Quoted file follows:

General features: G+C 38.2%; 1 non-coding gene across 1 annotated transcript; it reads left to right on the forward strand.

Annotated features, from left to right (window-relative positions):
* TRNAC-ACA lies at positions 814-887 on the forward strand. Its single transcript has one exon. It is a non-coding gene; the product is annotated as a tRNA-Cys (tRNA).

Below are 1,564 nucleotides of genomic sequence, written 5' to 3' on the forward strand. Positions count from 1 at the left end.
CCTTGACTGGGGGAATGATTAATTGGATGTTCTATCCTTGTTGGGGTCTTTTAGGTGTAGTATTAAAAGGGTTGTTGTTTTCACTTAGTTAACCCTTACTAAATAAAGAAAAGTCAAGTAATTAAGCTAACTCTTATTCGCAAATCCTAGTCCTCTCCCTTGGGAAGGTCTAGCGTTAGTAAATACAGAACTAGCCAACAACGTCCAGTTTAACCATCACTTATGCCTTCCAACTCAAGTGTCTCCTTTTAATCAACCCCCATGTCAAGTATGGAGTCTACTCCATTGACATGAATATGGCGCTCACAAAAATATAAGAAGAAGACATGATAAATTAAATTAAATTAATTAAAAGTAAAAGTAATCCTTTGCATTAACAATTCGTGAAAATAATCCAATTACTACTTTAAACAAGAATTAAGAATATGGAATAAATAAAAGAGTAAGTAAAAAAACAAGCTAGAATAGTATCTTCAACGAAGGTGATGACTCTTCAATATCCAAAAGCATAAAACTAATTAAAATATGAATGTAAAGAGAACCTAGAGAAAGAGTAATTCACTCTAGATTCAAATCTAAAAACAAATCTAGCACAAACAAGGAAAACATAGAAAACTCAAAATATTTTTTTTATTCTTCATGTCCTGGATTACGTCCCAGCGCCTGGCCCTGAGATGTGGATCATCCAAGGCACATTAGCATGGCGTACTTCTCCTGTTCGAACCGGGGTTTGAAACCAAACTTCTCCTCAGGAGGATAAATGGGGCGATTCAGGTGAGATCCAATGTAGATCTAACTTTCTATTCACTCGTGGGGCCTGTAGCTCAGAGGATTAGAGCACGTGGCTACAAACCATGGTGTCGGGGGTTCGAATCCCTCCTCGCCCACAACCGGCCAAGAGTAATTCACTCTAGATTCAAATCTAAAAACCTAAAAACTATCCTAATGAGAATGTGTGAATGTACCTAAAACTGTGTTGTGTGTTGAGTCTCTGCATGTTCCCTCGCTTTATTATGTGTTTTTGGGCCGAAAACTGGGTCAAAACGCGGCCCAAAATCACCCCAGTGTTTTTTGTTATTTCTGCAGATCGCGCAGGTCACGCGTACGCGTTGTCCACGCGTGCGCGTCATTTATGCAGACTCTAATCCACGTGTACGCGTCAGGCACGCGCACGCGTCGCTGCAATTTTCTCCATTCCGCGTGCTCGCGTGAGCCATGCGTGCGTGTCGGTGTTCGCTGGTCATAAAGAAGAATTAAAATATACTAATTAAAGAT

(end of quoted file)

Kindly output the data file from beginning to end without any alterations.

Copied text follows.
General features: G+C 38.2%; 1 non-coding gene across 1 annotated transcript; it reads left to right on the forward strand.

Annotated features, from left to right (window-relative positions):
* TRNAC-ACA lies at positions 814-887 on the forward strand. Its single transcript has one exon. It is a non-coding gene; the product is annotated as a tRNA-Cys (tRNA).

Below are 1,564 nucleotides of genomic sequence, written 5' to 3' on the forward strand. Positions count from 1 at the left end.
CCTTGACTGGGGGAATGATTAATTGGATGTTCTATCCTTGTTGGGGTCTTTTAGGTGTAGTATTAAAAGGGTTGTTGTTTTCACTTAGTTAACCCTTACTAAATAAAGAAAAGTCAAGTAATTAAGCTAACTCTTATTCGCAAATCCTAGTCCTCTCCCTTGGGAAGGTCTAGCGTTAGTAAATACAGAACTAGCCAACAACGTCCAGTTTAACCATCACTTATGCCTTCCAACTCAAGTGTCTCCTTTTAATCAACCCCCATGTCAAGTATGGAGTCTACTCCATTGACATGAATATGGCGCTCACAAAAATATAAGAAGAAGACATGATAAATTAAATTAAATTAATTAAAAGTAAAAGTAATCCTTTGCATTAACAATTCGTGAAAATAATCCAATTACTACTTTAAACAAGAATTAAGAATATGGAATAAATAAAAGAGTAAGTAAAAAAACAAGCTAGAATAGTATCTTCAACGAAGGTGATGACTCTTCAATATCCAAAAGCATAAAACTAATTAAAATATGAATGTAAAGAGAACCTAGAGAAAGAGTAATTCACTCTAGATTCAAATCTAAAAACAAATCTAGCACAAACAAGGAAAACATAGAAAACTCAAAATATTTTTTTTATTCTTCATGTCCTGGATTACGTCCCAGCGCCTGGCCCTGAGATGTGGATCATCCAAGGCACATTAGCATGGCGTACTTCTCCTGTTCGAACCGGGGTTTGAAACCAAACTTCTCCTCAGGAGGATAAATGGGGCGATTCAGGTGAGATCCAATGTAGATCTAACTTTCTATTCACTCGTGGGGCCTGTAGCTCAGAGGATTAGAGCACGTGGCTACAAACCATGGTGTCGGGGGTTCGAATCCCTCCTCGCCCACAACCGGCCAAGAGTAATTCACTCTAGATTCAAATCTAAAAACCTAAAAACTATCCTAATGAGAATGTGTGAATGTACCTAAAACTGTGTTGTGTGTTGAGTCTCTGCATGTTCCCTCGCTTTATTATGTGTTTTTGGGCCGAAAACTGGGTCAAAACGCGGCCCAAAATCACCCCAGTGTTTTTTGTTATTTCTGCAGATCGCGCAGGTCACGCGTACGCGTTGTCCACGCGTGCGCGTCATTTATGCAGACTCTAATCCACGTGTACGCGTCAGGCACGCGCACGCGTCGCTGCAATTTTCTCCATTCCGCGTGCTCGCGTGAGCCATGCGTGCGTGTCGGTGTTCGCTGGTCATAAAGAAGAATTAAAATATACTAATTAAAGAT